"He built most of it," Don Sweeney said of Chiarelli. "As of today, it's not necessarily the case going forward."
The Bruins shook up the NHL draft with two major trades before it even got under way. They sent defenceman Dougie Hamilton to the Calgary Flames for three picks and left-winger Milan Lucic to the Los Angeles Kings for another first-rounder, goaltender Martin Jones and prospect Colin Miller .
According to Kings GM Dean Lombardi, Sweeney had been calling around about moves since he took the job in May. Lombardi said Boston "had chosen its direction" and that direction was obvious change.
Just don't call it a rebuild.
"Our expectations are to make the playoffs, absolutely," Sweeney said. "With our goaltending, with a core group of our guys, our strength up the middle of the ice. We had players that didn't score to the level they were supposed to last year.
"Are we going to continue to look to improve our club? Absolutely."
Friday wasn't a good night in the immediate future of the Bruins.
With three consecutive picks in the middle of the first round, Boston took Czech defenceman Jakub Zboril from the Quebec Major Junior Hockey League's Saint John Sea Dogs, left-winger Jake DeBrusk from the Western Hockey League's Swift Current Broncos and right-winger Zachary Senyshyn from the Ontario Hockey League's Sault Ste. Marie Greyhounds. If they turn into productive pieces in the future, the 2015 draft will make Sweeney look like a genius.
Right now it looks like a major risk for the Bruins, at least on paper, who are weaker without Hamilton and Lucic. Next year's team will be younger, something Sweeney sees as a part of the organizational makeover.
"Clearly we have to integrate our younger players in our lineup and do a better job, be patient with them while they continue to develop at the National Hockey League level," he said.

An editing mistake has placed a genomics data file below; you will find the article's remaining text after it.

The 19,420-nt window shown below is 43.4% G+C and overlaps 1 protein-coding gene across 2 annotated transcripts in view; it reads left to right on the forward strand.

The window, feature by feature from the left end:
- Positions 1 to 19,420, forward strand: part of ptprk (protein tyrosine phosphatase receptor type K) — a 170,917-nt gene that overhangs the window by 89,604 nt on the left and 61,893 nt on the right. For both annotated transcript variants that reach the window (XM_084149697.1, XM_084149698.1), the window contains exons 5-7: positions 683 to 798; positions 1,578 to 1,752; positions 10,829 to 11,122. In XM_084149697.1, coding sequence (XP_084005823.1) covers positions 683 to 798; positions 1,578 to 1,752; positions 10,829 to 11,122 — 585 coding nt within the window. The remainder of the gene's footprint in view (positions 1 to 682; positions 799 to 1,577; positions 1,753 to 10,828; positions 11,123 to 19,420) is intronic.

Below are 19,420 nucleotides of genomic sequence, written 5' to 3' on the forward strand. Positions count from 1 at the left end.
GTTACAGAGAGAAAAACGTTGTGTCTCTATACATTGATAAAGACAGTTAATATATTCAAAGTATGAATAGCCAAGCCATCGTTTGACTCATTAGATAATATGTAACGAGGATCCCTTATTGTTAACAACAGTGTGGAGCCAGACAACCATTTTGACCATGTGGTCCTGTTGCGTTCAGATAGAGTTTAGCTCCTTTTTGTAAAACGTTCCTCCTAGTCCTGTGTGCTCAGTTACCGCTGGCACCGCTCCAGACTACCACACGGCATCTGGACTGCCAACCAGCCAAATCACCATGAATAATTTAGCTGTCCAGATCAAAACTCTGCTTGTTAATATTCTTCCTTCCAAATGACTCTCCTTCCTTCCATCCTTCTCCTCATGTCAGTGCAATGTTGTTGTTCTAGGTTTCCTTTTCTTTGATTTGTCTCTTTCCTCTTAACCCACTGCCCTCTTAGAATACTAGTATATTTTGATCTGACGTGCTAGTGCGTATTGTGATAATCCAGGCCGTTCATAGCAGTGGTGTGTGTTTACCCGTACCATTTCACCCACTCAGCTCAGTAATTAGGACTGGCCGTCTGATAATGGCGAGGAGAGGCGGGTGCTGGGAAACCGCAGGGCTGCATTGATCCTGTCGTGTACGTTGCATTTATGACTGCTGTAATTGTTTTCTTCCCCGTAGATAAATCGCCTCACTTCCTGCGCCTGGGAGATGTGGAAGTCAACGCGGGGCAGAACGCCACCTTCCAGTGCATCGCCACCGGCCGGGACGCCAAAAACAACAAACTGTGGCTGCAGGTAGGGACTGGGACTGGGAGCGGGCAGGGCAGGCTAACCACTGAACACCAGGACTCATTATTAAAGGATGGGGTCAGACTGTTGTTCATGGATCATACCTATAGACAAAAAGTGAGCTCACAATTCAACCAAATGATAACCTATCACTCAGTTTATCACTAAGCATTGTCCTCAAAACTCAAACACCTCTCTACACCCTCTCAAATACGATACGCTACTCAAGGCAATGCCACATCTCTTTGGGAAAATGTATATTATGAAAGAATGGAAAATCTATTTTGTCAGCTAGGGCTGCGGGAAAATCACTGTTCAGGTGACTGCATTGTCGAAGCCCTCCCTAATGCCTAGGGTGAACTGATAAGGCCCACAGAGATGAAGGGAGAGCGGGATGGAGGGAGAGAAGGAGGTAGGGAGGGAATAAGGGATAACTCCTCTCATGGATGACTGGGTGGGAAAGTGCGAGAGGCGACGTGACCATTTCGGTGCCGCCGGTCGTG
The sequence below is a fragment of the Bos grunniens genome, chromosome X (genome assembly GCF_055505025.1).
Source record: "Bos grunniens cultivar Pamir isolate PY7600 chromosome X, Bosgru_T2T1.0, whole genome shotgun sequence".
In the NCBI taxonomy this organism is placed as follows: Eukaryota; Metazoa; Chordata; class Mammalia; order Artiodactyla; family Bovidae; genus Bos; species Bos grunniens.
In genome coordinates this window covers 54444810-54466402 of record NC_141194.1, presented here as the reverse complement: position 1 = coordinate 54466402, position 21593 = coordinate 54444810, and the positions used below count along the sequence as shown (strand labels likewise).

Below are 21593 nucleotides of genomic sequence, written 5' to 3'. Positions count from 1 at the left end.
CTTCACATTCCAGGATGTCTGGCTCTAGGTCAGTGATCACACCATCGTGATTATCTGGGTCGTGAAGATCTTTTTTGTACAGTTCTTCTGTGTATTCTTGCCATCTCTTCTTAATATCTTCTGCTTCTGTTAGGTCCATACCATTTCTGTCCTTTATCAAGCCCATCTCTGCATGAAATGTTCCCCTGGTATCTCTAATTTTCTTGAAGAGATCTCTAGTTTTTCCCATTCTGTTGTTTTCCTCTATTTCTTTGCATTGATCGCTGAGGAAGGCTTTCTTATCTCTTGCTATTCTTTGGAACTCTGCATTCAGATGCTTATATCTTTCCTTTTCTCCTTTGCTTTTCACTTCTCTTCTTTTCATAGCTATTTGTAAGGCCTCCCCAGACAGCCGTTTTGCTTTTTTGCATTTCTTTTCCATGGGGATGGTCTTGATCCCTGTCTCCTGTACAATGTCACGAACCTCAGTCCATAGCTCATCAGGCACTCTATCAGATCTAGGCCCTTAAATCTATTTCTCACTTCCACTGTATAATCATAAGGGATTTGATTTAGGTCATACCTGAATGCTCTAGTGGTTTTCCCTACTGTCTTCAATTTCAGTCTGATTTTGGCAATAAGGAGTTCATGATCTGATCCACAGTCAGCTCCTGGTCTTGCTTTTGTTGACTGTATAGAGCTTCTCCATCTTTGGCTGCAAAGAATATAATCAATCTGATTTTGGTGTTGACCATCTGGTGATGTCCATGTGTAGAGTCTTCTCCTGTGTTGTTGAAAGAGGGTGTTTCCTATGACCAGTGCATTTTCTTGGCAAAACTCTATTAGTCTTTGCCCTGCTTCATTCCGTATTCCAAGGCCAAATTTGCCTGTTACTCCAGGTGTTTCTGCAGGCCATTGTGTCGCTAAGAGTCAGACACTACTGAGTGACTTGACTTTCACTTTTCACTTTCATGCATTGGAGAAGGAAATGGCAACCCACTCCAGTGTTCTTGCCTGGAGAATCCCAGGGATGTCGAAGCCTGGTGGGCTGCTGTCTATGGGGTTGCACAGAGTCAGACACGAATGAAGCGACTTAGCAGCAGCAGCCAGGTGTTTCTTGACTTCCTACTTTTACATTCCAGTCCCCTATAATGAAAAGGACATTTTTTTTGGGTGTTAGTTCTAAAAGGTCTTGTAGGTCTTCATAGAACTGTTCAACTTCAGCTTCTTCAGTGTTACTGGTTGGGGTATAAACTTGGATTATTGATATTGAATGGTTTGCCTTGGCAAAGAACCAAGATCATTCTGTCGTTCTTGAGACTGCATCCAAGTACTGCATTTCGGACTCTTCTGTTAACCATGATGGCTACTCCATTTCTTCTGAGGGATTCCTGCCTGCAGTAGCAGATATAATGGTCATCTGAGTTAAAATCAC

Sweeney mentioned the day he was promoted to replace Chiarelli that he wanted to build a faster team. That's a departure from the style the Bruins used to make the playoffs six straight seasons and win the Stanley Cup in 2011.
Coach Claude Julien, retained by Sweeney after Boston missed the post-season for the first time since 2007, supported Sweeney's moves Friday.
"There was some tough decisions to be made, and to me personally I'm pretty impressed with how he's handled it," Julien said. "Those are the moves that probably had to be made, obviously with the situation we're in with the cap and everything else and the future."
Elsewhere in the Atlantic Division, the Buffalo Sabres made two trades to accelerate their winning curve, getting centre Ryan O'Reilly and forward Jamie McGinn in a blockbuster with the Colorado Avalanche and goaltender Robin Lehner from the Ottawa Senators.
Buffalo gave up the 21st pick for Lehner and a second-rounder, defenceman Nikita Zadorov and forward Mikhail Grigorenko for O'Reilly and McGinn. But getting O'Reilly, Lehner and No. 2 pick Jack Eichel made it good night for the Sabres.
More trades are expected to get done on the second day of the draft and others could drag into next week and then July. The New York Rangers are expected to deal goaltender Cam Talbot, and in a related note, Chiarelli said the Oilers will get a goalie at some point either through trade or free agency.
The Chicago Blackhawks could be busy, too, as they try to shed salary most likely in the form of Patrick Sharp and maybe Bryan Bickell. Sweeney implied the Bruins won't stand pat the rest of this off-season after their eventful day.
"We're going to look and continue to listen," Sweeney said. "We're going to get in a position to improve this hockey club now and going forward."
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